June 23, 2006


Dear Kathy,


Ever since I finished your book, I’ve been eager to share my response. Somehow the time keeps slipping past. I did also want to have my copy close at hand as a reference; however, I have lent it to a friend (a former Cenadl nun) who works with women in various stages of education. I’ll have to wing it…


Maybe I have already mentioned some of my reactions, but I wanted to be more definitive. Naturally, knowing your dear mother Teresa, your allusions to her particular inspiration for you was gratifying. And, indeed, she had a motivation and determination that led her to her goal. She had a vision of what she wanted to accomplish, and she made that a reality by dint of her efforts. To start out at that time of her life to develop a new career was a remarkable feat. She accomplished this on her own.


Being aware of her unique contribution seems to have fired up your own calling. I was intrigued by the personal histories of the amazing women you chronicled. Each had her own set of challenges and decisions, and they handled them with courage, confidence and creativity. Each deserved recognition. In many cases their successes were their own rewards.  I can believe you will discover a variety of ways their efforts have influenced their families.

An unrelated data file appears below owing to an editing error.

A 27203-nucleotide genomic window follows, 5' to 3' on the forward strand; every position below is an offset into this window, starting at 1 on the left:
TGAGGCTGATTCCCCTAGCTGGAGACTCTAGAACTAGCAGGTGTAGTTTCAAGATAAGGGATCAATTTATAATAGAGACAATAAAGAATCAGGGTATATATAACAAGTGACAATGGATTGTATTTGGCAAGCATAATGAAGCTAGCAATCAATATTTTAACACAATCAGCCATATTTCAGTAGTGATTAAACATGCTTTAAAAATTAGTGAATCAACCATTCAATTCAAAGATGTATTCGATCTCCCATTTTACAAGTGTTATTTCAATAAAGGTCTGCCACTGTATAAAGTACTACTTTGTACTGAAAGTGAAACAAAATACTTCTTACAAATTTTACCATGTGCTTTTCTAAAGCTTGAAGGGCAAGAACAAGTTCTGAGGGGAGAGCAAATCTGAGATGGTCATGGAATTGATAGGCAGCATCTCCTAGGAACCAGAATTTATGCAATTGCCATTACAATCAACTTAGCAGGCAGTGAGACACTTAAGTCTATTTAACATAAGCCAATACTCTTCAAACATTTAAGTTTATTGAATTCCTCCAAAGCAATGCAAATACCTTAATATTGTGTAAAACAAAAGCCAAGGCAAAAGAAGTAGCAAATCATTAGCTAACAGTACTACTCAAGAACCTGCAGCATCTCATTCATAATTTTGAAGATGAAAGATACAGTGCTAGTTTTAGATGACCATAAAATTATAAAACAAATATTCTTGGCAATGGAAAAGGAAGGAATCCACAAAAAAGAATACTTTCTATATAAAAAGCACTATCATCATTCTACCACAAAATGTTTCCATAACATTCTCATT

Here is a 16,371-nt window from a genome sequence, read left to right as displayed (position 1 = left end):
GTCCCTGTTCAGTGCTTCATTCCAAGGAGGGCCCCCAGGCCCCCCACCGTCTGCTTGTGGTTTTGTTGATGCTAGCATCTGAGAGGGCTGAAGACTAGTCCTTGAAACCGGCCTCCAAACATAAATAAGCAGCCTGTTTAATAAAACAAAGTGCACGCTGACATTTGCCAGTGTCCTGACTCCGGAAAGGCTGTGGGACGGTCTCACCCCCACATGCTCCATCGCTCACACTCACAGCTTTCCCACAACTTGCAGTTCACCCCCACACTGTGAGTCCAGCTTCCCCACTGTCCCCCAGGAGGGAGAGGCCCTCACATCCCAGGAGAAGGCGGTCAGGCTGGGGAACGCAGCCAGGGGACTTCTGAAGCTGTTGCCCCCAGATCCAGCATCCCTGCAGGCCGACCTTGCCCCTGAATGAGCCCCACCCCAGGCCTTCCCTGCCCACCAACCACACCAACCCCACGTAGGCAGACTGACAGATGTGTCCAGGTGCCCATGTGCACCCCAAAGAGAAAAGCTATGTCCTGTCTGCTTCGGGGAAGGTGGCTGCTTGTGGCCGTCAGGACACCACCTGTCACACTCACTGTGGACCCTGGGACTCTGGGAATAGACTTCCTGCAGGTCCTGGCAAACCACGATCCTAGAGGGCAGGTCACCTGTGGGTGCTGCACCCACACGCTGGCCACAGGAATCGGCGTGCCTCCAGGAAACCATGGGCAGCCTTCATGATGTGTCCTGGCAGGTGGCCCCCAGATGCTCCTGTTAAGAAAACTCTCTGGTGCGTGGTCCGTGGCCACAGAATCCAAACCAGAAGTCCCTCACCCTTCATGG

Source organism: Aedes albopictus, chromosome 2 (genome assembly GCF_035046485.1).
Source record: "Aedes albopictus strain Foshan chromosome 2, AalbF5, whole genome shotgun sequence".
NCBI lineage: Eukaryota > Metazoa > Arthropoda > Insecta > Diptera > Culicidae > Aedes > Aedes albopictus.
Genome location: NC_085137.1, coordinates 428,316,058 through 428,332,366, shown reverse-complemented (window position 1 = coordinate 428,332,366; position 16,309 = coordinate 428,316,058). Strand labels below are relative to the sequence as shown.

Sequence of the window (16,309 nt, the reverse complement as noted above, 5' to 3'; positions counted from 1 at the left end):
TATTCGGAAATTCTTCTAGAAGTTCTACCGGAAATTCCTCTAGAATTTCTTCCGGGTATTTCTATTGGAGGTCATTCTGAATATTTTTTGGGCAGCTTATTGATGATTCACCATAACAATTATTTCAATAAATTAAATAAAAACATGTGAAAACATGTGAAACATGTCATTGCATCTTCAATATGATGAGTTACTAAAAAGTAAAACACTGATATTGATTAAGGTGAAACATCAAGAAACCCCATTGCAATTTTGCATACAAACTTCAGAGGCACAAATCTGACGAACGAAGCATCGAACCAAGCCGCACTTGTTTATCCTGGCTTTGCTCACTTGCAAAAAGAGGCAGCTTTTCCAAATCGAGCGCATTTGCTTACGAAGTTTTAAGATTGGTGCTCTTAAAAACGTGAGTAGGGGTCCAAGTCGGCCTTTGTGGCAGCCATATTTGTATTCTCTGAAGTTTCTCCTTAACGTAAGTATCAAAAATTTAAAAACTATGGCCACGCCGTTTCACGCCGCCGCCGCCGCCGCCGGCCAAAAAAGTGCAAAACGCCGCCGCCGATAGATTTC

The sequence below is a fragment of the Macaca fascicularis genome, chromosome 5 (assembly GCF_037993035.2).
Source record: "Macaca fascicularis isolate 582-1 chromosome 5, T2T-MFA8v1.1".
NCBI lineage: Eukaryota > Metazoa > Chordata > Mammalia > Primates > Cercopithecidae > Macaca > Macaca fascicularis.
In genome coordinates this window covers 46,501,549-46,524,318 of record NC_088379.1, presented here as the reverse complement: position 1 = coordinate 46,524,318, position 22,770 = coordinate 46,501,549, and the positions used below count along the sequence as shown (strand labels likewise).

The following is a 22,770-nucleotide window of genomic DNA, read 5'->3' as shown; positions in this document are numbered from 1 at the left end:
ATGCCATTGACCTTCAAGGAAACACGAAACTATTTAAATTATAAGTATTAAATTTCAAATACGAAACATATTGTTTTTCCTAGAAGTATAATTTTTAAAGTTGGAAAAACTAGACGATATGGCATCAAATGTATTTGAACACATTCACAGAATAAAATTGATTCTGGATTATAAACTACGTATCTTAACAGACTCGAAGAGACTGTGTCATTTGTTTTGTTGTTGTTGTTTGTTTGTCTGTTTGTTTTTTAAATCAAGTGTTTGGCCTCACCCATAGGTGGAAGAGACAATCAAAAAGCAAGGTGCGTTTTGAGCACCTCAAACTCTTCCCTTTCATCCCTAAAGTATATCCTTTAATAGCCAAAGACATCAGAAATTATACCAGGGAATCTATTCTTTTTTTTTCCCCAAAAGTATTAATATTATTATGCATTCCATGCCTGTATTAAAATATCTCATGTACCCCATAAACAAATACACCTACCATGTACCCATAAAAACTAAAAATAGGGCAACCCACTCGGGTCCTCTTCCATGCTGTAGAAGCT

The next interesting factor is how this whole move to Pikeville, the community response to you and your family, as well as your integration into the culture has made a distinct difference in your life. You have gained a particular understanding of a way of life, affected but not radically modified by mainstream influence. It has truly become HOME for all of you. You have all given much to this active community just by giving of yourselves, and your gifts.


Thanks for wading through my musings, but I had great pleasure in your book.  Bringing this work to completion was a terrific effort.


Much love to you, Mark, Laura, Brian.


Love, Gerrie


P.S. I deeply appreciate your “giving voice” to these articulate “whistlin’, crowin’” women of Appalachia. Sensitively drawn!


Gerrie Fenton

My mother’s first cousin